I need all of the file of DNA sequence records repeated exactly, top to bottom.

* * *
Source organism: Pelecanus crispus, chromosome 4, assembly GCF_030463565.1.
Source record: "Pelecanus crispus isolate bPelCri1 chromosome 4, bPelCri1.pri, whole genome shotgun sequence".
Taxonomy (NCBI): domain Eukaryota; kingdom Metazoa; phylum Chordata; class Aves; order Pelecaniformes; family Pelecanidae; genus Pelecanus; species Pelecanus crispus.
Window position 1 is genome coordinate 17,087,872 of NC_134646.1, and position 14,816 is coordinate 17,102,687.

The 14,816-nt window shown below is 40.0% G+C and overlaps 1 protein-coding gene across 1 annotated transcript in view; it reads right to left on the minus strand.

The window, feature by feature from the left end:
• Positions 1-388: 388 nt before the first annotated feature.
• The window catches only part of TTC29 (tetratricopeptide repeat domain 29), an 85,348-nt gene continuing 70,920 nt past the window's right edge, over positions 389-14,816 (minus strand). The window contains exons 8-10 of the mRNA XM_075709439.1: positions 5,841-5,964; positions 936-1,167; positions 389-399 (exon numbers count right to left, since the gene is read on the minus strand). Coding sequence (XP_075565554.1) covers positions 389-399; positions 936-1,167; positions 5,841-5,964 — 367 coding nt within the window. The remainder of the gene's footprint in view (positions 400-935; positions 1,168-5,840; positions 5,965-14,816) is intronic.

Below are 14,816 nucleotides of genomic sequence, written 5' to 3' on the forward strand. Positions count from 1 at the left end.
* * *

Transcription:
Source organism: Pelecanus crispus, chromosome 4, assembly GCF_030463565.1.
Source record: "Pelecanus crispus isolate bPelCri1 chromosome 4, bPelCri1.pri, whole genome shotgun sequence".
Taxonomy (NCBI): domain Eukaryota; kingdom Metazoa; phylum Chordata; class Aves; order Pelecaniformes; family Pelecanidae; genus Pelecanus; species Pelecanus crispus.
Window position 1 is genome coordinate 17,087,872 of NC_134646.1, and position 14,816 is coordinate 17,102,687.

The 14,816-nt window shown below is 40.0% G+C and overlaps 1 protein-coding gene across 1 annotated transcript in view; it reads right to left on the minus strand.

The window, feature by feature from the left end:
• Positions 1-388: 388 nt before the first annotated feature.
• The window catches only part of TTC29 (tetratricopeptide repeat domain 29), an 85,348-nt gene continuing 70,920 nt past the window's right edge, over positions 389-14,816 (minus strand). The window contains exons 8-10 of the mRNA XM_075709439.1: positions 5,841-5,964; positions 936-1,167; positions 389-399 (exon numbers count right to left, since the gene is read on the minus strand). Coding sequence (XP_075565554.1) covers positions 389-399; positions 936-1,167; positions 5,841-5,964 — 367 coding nt within the window. The remainder of the gene's footprint in view (positions 400-935; positions 1,168-5,840; positions 5,965-14,816) is intronic.

Below are 14,816 nucleotides of genomic sequence, written 5' to 3' on the forward strand. Positions count from 1 at the left end.